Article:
The tennis courts had become a gigantic cage holding hundreds of cats. An old man stood on a ladder above the wire fence, dumping buckets of feed onto the snarling mass inside. Mesh with glass insulators attached — electrified, Frank thought — stretched across the top of the fence.
The old man turned to Frank and stared. He had the arched eyebrows, the pale skin and blotched cheeks. He smiled at Frank, and the shape of the lips seemed to match the shape of the eyebrows. A smile shaped like moth wings or a bite-pattern in pale cheese, the teeth gleaming snow-white inside.
• • • •
Cathy spent most of each day in the expansive Rivendale library, checking titles most of the time, but occasionally sitting down to read from a rare and privately-bound old volume. Every few hours, one of the uncles or cousins would come in and speak to her in a low voice, nod, and leave. The longer he was here, the more difficult it became to tell the Rivendales apart, other than male from female. The younger ones mirrored the older ones, and they were all very close in height, weight, and build.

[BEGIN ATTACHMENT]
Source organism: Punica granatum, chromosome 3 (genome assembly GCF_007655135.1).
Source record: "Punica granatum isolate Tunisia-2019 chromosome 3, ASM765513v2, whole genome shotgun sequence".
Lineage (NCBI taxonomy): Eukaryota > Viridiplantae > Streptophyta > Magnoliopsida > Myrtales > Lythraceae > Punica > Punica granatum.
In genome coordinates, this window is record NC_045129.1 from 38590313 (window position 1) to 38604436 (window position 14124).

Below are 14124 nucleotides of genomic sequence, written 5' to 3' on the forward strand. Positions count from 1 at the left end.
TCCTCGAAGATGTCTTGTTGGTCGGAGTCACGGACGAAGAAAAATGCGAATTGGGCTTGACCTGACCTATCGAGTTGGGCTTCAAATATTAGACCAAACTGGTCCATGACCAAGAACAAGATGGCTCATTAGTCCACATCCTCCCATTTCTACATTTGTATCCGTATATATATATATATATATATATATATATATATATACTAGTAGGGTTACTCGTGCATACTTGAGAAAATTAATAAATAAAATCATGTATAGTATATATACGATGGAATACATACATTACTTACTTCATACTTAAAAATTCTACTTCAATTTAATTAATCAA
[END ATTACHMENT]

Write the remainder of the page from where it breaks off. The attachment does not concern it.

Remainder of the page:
When Cathy wasn’t in the library, she sat quietly in the parlor or dining room, or up in their own room, catnapping or staring up at the ornate ceiling. She would say every day, almost ritualistically, that he was more than welcome to be with her, but he could see nothing here that he might participate in. Sitting in the parlor or dining room was made almost unbearable by the presence of the family, arranged mummy-like around the rooms. Sometimes he would pick up a volume in the library, but invariably discovered it was some sort of laborious tome on trellis and ornate gardening, French architecture, museum catalogs. Or sometimes an old leather-bound novel that read no better. It was impossible to peruse the books without thinking that whatever Cathy was studying must be far more interesting, but on the days he went, he never could find the books she had been looking at, as if they had been kept somewhere special, out of his reach. And for some reason, he hesitated to ask after them, or to look over his wife’s shoulder as she read. As if he was afraid to.